“While I’m in the bathtub somebody could be in my room stealing my laptop,” she said. “There are men on this floor. It’s not like there are only women on this floor. 

“A person with PTSD (post traumatic stress disorder) couldn’t stay here because they can’t feel safe. How can you feel safe if you can’t lock your door?”

Griffith wrote that  “wellness coordinators” were assigned to monitor “guest activity” on each floor, and that “nursing staff” covers their posts during any absences. 

“In addition, security officers also periodically conduct security patrols to monitor guest and staff safety,” she added.

And there are petty inconveniences. Guests get three meals a day, ranging from a hard-boiled egg for breakfast to a lasagna dinner English didn’t recognize as lasagna. All of it is paid for by the city.

Guests get three meals a day — including a lasagna dinner English didn’t recognize as lasagna.

Ordering take-out delivered by Uber is prohibitive (a $29 bill for a McDonald’s meal). And obtaining medication is a challenge.

“They have no over-the-counter medications here, which is crazy since this is supposed to be considered a medical facility,” English said. “So when I first got here I didn’t have my medications. I had to order it from the LaGuardia Pharmacy — $18.99 for a bottle of Advil. I asked for the smallest bottle because it’s a short stay and he said the only size is 80.”

Confined to her room for nearly 23 hours a day, she continues her Coalition for the Homeless day job via Zoom, watches TV and chats with her family via Facetime.

But the walls have — day by day — begun to close in.

None of the quarantiners are allowed out of their rooms except for 30-minute breaks three set times a day: 9:30 a.m., 2:30 p.m. and 9 p.m. 

“The thing is everybody’s different,” English said. “Let’s say I was claustrophobic and I needed to get air more often. Can’t do it. I tried. They refused me.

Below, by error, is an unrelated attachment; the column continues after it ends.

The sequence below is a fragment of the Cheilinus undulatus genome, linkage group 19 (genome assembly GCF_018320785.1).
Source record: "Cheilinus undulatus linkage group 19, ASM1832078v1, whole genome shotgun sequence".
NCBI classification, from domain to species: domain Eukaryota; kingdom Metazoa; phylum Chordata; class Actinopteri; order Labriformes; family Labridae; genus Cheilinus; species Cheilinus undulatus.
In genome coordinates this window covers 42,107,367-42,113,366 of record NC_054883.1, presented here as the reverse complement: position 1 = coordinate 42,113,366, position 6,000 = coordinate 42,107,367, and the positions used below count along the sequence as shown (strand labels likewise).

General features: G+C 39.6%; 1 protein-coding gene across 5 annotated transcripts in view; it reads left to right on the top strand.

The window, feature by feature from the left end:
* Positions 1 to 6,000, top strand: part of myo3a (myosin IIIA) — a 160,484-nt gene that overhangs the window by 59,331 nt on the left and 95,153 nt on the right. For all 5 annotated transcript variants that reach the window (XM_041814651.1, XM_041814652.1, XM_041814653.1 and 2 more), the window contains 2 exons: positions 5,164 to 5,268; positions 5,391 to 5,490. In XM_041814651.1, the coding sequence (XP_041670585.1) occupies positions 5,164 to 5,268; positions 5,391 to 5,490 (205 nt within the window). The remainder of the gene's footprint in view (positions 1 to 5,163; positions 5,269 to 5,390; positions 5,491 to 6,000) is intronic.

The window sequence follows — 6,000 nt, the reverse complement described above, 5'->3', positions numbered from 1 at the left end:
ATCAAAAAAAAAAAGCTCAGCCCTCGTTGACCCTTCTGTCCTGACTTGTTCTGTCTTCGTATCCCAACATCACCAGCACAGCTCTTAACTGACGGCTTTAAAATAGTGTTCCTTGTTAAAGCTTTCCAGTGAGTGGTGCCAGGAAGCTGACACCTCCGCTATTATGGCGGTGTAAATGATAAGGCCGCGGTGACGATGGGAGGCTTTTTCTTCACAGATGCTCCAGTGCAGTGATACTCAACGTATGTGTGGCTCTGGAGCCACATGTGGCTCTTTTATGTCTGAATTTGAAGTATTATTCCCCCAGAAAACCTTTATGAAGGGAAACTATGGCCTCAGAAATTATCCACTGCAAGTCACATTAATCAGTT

“There were a couple of days I was working and I missed the 2:30 run, and so I asked if I could go out if someone could take me down. They said, ‘No — you have to wait ‘til 9.’”

Griffith said the breaks must be staggered to keep separate guests with “differing COVID status” and maintain “appropriate physical distancing.” Although English said there was no scheduling flexibility, Griffith insisted, “Additional breaks can be accommodated as needed.”

‘It’s Hard’

On Friday, English and a half dozen other guests — all wearing masks — emerged from their rooms promptly into a glorious September afternoon promptly at 2:30 p.m. 

They weren’t allowed to leave the hotel grounds, which limited their moments of freedom to a leisurely stroll around the circular driveway.

Robert Vest, 53, a vocal teacher at the American Music and Drama Academy, a conservatory at Lincoln Center, said he’d checked himself in after learning his son-in-law had tested positive for the virus. He arrived Tuesday and still hadn’t received his COVID test result by Friday.

Vocal teacher Robert Vest checked in after learning his son-in-law had tested positive for COVID-19. Credit: Hiram Alejandro Durán/THE CITY

Nevertheless, he was happy to be there.

“Believe me, I wouldn’t stay in a hotel with a door that doesn’t lock,” he said. “At first I thought, ‘I’m not sure about this,’ but now I’m grateful for it.”

A security guard emerged to shoo away a reporter, telling Vest, “You can’t speak to the press.” The guard didn’t answer when a reporter asked her who she worked for.

After 14 days since she returned to New York following her Palmetto State visit and 10 days of looking at the locked glass door to the patio at the LaGuardia Plaza Hotel, English is still not sure when she can leave. She said she’s been given conflicting information.

“I’m here,” she said. “I’m trying to maintain a normal sense of self. When your autonomy is so limited, when you can’t even get a breath of fresh air when you need it — it’s stressful. It’s isolating. 

“Yes, I’m talking to my family but it’s hard. And not having a date when I can leave here?”